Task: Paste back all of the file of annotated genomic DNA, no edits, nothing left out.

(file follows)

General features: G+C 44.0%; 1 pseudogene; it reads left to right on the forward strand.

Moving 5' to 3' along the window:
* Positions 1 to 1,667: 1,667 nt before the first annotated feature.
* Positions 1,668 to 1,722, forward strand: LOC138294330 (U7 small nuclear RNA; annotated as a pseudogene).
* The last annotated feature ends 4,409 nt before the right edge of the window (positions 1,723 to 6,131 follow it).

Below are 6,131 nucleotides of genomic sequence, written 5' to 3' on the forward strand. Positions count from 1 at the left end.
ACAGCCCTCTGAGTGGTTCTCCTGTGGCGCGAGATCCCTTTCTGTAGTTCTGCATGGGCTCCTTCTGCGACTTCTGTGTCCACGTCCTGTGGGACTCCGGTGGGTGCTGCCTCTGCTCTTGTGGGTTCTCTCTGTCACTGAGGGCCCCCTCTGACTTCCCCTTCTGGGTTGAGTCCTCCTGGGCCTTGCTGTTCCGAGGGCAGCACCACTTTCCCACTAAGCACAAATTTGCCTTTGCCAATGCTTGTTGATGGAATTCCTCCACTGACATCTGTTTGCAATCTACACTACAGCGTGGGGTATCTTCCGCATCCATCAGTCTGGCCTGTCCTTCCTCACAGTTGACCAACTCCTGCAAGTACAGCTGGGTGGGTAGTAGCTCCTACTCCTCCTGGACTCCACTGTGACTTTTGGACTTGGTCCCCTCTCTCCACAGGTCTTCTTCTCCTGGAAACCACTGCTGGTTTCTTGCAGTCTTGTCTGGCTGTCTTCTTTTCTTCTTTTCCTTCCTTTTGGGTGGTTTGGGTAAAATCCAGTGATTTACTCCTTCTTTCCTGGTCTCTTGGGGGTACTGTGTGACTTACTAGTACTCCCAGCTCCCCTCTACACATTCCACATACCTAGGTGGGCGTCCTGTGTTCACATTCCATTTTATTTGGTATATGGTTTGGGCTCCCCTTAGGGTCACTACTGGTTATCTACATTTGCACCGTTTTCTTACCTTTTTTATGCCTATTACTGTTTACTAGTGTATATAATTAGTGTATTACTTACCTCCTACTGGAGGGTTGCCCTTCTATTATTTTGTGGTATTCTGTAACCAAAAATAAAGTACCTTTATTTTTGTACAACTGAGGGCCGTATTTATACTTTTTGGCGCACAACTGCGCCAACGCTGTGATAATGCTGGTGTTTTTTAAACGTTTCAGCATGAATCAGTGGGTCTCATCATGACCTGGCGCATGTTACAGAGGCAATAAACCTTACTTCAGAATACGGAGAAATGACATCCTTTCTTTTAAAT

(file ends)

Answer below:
General features: G+C 44.0%; 1 pseudogene; it reads left to right on the forward strand.

Moving 5' to 3' along the window:
* Positions 1 to 1,667: 1,667 nt before the first annotated feature.
* Positions 1,668 to 1,722, forward strand: LOC138294330 (U7 small nuclear RNA; annotated as a pseudogene).
* The last annotated feature ends 4,409 nt before the right edge of the window (positions 1,723 to 6,131 follow it).

Below are 6,131 nucleotides of genomic sequence, written 5' to 3' on the forward strand. Positions count from 1 at the left end.
ACAGCCCTCTGAGTGGTTCTCCTGTGGCGCGAGATCCCTTTCTGTAGTTCTGCATGGGCTCCTTCTGCGACTTCTGTGTCCACGTCCTGTGGGACTCCGGTGGGTGCTGCCTCTGCTCTTGTGGGTTCTCTCTGTCACTGAGGGCCCCCTCTGACTTCCCCTTCTGGGTTGAGTCCTCCTGGGCCTTGCTGTTCCGAGGGCAGCACCACTTTCCCACTAAGCACAAATTTGCCTTTGCCAATGCTTGTTGATGGAATTCCTCCACTGACATCTGTTTGCAATCTACACTACAGCGTGGGGTATCTTCCGCATCCATCAGTCTGGCCTGTCCTTCCTCACAGTTGACCAACTCCTGCAAGTACAGCTGGGTGGGTAGTAGCTCCTACTCCTCCTGGACTCCACTGTGACTTTTGGACTTGGTCCCCTCTCTCCACAGGTCTTCTTCTCCTGGAAACCACTGCTGGTTTCTTGCAGTCTTGTCTGGCTGTCTTCTTTTCTTCTTTTCCTTCCTTTTGGGTGGTTTGGGTAAAATCCAGTGATTTACTCCTTCTTTCCTGGTCTCTTGGGGGTACTGTGTGACTTACTAGTACTCCCAGCTCCCCTCTACACATTCCACATACCTAGGTGGGCGTCCTGTGTTCACATTCCATTTTATTTGGTATATGGTTTGGGCTCCCCTTAGGGTCACTACTGGTTATCTACATTTGCACCGTTTTCTTACCTTTTTTATGCCTATTACTGTTTACTAGTGTATATAATTAGTGTATTACTTACCTCCTACTGGAGGGTTGCCCTTCTATTATTTTGTGGTATTCTGTAACCAAAAATAAAGTACCTTTATTTTTGTACAACTGAGGGCCGTATTTATACTTTTTGGCGCACAACTGCGCCAACGCTGTGATAATGCTGGTGTTTTTTAAACGTTTCAGCATGAATCAGTGGGTCTCATCATGACCTGGCGCATGTTACAGAGGCAATAAACCTTACTTCAGAATACGGAGAAATGACATCCTTTCTTTTAAAT